University Leadership Suggest Using AI to Replace Striking Grad Students

Big Brains

The Daily Beast reports that a dean at Boston University suggested using generative AI to replace the work of striking graduate students.

The head-scratching proposition was made in a Wednesday email to university faculty and was one of several suggestions regarding how to "manage course discussion sections and labs" impacted by the Boston University Graduate Worker Union's (BUGWU) ongoing protests, according to the Beast. It was sent by Stan Sclaroff, who serves as the university's Dean of Arts & Sciences.

In addition to some reportedly very normal recommendations for more effectively managing workloads without the help of their grad students, Sclaroff inexplicably decided to throw in a few more "creative ways in which, we have heard, some faculty are adapting their course formats and using technology to serve their students."

Among those suggestions? Per the Beast, the recommendation that professors "engage generative AI tools to give feedback or facilitate 'discussion' on readings or assignments."

Generative AI tools have undeniably made big waves in the world of academia. The "let's replace protesting graduate employees with AI scabs" idea, though, is certainly a new one.


The BUGWU's strike, which began on March 20, is the latest in a years-long string of grad student protests around the country, as student workers argue that the oft-meager stipends they receive in exchange for their work at the university pale in comparison to American higher education's skyrocketing yearly tuition costs.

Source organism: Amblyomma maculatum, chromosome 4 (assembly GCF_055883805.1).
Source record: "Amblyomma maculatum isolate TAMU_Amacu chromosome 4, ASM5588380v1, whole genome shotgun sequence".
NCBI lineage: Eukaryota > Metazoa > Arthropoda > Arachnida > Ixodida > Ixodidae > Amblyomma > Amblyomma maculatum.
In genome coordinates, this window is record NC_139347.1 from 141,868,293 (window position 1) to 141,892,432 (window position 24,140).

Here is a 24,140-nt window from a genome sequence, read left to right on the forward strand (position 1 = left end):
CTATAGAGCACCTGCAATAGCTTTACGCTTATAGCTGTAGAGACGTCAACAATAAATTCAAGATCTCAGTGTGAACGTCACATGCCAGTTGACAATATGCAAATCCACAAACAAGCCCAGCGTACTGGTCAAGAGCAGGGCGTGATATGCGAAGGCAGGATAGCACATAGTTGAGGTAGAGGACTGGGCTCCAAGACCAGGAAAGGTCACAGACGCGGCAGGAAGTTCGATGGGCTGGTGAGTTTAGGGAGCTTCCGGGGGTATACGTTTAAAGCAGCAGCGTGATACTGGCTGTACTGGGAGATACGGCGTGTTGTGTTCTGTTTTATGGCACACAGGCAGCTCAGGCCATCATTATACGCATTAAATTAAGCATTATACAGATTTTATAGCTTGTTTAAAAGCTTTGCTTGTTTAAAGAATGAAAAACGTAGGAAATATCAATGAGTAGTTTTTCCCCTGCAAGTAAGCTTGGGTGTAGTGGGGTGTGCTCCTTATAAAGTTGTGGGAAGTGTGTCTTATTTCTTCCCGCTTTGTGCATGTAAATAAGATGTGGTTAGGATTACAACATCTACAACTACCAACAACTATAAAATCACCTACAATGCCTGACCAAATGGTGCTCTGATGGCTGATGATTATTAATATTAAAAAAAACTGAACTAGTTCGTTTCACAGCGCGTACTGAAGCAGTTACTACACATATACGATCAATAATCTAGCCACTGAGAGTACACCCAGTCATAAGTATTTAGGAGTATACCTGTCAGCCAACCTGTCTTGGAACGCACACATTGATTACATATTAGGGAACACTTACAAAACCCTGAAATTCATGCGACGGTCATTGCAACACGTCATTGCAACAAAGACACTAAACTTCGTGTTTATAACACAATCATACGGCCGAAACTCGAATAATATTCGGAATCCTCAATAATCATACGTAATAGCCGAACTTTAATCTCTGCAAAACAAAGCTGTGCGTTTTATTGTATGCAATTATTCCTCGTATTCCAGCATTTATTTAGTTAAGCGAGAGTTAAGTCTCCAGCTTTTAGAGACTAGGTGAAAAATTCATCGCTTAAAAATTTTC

This appears to be the first time, though, that a university was caught mulling whether automation might be a sound means of supplanting striking employees and students. Which, considering the complex work that grad students do in addition to the flaws that still riddle AI-powered chatbots, it wouldn't be.

An unnamed faculty member who spoke to the Beast noted their surprise at the wild AI recommendation, given that the university has mostly discussed automated tools like ChatGPT when chewing over how to "prevent our students from irresponsibly using generative AI in class and assigned work."

"For some bewildering reason, they decided to throw in an extremely non-conventional and ultimately self-damaging suggestion that we just use ChatGPT to do the work," the anonymous faculty member told the Beast. "It's honestly pretty shocking."

The faculty member also said the suggestion that educators could be replaced with automation was "demoralizing, for sure."

"You have critical, interesting, and accomplished professors," they told the Beast, "who are, like me, baffled by this belief that you can just deliver a quality, higher education experience through the punch of a button."

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